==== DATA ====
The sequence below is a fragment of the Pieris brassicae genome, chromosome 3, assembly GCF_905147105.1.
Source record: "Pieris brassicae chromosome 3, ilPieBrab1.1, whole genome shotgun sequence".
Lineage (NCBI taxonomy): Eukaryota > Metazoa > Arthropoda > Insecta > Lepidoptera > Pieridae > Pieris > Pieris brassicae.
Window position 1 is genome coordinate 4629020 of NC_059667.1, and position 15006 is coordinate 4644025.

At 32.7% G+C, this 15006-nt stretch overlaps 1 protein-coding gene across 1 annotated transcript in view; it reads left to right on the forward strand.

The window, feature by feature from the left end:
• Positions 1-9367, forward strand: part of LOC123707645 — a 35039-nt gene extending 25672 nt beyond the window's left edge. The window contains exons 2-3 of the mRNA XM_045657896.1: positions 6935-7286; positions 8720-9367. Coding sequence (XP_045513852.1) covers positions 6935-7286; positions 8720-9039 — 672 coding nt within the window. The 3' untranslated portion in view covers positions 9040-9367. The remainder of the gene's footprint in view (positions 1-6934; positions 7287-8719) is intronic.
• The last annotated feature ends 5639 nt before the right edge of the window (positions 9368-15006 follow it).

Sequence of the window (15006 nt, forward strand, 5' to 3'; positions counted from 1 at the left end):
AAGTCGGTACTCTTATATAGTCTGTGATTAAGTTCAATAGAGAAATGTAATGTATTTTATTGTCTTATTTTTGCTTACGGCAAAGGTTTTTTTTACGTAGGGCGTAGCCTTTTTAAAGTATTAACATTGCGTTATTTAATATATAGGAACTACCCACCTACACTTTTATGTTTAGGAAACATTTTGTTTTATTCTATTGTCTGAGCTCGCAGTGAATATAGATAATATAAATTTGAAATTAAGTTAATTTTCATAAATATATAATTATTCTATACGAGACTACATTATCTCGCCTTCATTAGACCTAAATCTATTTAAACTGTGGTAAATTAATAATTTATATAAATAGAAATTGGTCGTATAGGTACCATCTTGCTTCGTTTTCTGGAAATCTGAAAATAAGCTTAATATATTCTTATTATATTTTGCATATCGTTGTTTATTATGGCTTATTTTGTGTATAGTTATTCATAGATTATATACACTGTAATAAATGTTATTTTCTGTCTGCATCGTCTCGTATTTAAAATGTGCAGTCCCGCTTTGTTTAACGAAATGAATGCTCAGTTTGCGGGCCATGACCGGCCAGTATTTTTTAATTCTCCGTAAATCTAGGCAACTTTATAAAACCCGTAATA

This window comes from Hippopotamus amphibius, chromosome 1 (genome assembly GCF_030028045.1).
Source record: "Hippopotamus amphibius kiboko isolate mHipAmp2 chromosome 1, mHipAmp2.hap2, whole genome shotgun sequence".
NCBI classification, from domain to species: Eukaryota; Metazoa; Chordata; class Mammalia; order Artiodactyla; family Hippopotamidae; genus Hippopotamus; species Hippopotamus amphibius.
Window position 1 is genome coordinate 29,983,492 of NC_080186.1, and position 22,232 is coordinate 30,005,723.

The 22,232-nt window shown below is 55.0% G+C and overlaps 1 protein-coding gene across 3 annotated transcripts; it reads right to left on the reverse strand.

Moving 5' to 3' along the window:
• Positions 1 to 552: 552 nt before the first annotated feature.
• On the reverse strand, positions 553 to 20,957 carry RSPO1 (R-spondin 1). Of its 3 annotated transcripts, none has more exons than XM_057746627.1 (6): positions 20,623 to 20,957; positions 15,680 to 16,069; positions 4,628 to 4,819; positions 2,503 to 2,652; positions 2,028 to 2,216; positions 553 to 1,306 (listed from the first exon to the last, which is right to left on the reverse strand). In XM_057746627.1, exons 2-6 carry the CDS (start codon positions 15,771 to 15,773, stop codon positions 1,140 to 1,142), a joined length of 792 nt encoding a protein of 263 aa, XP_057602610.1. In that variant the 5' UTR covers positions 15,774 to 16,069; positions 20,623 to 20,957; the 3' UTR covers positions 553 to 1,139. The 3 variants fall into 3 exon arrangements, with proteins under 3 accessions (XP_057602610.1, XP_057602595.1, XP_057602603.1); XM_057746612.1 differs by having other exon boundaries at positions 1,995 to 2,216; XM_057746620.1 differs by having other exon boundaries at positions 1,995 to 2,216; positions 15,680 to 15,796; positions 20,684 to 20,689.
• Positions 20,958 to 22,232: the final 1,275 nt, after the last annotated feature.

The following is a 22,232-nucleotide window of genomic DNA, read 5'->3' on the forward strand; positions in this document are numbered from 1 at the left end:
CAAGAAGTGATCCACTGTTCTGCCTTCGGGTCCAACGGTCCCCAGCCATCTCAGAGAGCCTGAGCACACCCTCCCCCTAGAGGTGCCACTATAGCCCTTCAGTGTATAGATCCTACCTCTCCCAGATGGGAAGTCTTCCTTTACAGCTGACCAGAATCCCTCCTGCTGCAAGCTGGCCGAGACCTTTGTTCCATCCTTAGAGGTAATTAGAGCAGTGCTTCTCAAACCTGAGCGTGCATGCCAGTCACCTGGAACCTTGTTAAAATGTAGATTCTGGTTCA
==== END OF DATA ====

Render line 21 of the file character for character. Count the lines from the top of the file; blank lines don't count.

CAAGAAGTGATCCACTGTTCTGCCTTCGGGTCCAACGGTCCCCAGCCATCTCAGAGAGCCTGAGCACACCCTCCCCCTAGAGGTGCCACTATAGCCCTTCAGTGTATAGATCCTACCTCTCCCAGATGGGAAGTCTTCCTTTACAGCTGACCAGAATCCCTCCTGCTGCAAGCTGGCCGAGACCTTTGTTCCATCCTTAGAGGTAATTAGAGCAGTGCTTCTCAAACCTGAGCGTGCATGCCAGTCACCTGGAACCTTGTTAAAATGTAGATTCTGGTTCA